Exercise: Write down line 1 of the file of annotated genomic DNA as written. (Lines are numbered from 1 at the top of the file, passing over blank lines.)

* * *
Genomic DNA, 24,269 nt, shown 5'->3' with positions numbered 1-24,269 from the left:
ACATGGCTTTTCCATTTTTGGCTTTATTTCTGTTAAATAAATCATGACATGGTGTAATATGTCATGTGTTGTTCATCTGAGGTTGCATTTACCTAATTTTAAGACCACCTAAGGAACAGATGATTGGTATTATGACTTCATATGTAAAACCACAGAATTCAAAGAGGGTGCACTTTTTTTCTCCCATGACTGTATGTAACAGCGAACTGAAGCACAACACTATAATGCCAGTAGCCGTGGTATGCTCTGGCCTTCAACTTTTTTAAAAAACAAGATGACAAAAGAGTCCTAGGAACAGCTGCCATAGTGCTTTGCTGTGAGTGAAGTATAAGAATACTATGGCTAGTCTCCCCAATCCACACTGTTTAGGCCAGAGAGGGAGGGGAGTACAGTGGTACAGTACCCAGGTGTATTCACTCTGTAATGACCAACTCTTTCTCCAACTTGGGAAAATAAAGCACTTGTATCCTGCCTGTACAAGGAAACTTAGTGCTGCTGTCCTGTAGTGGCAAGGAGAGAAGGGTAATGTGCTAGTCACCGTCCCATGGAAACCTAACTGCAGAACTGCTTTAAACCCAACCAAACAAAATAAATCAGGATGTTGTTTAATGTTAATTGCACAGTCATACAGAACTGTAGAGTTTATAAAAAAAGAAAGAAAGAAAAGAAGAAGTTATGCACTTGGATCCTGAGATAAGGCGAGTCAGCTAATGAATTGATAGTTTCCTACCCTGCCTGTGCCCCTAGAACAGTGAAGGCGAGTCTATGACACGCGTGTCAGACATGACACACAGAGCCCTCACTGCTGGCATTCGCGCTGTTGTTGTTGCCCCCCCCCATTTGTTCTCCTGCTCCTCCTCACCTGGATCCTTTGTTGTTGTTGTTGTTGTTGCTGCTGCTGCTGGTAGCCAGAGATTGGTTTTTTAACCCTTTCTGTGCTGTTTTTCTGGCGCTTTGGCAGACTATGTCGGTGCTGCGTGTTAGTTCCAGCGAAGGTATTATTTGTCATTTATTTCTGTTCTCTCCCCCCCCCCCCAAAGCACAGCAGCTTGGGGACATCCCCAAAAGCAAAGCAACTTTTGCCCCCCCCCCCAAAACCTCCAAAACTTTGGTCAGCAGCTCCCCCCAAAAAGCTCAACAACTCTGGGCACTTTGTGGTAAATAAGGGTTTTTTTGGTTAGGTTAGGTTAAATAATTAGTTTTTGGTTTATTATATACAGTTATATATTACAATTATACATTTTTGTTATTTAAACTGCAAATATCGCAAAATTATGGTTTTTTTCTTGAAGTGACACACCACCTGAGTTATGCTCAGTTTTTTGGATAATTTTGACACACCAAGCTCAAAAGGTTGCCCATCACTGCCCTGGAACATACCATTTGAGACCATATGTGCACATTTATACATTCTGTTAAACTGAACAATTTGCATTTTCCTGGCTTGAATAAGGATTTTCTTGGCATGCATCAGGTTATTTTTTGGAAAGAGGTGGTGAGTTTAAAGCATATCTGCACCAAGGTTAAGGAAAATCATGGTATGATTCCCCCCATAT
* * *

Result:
Genomic DNA, 24,269 nt, shown 5'->3' with positions numbered 1-24,269 from the left: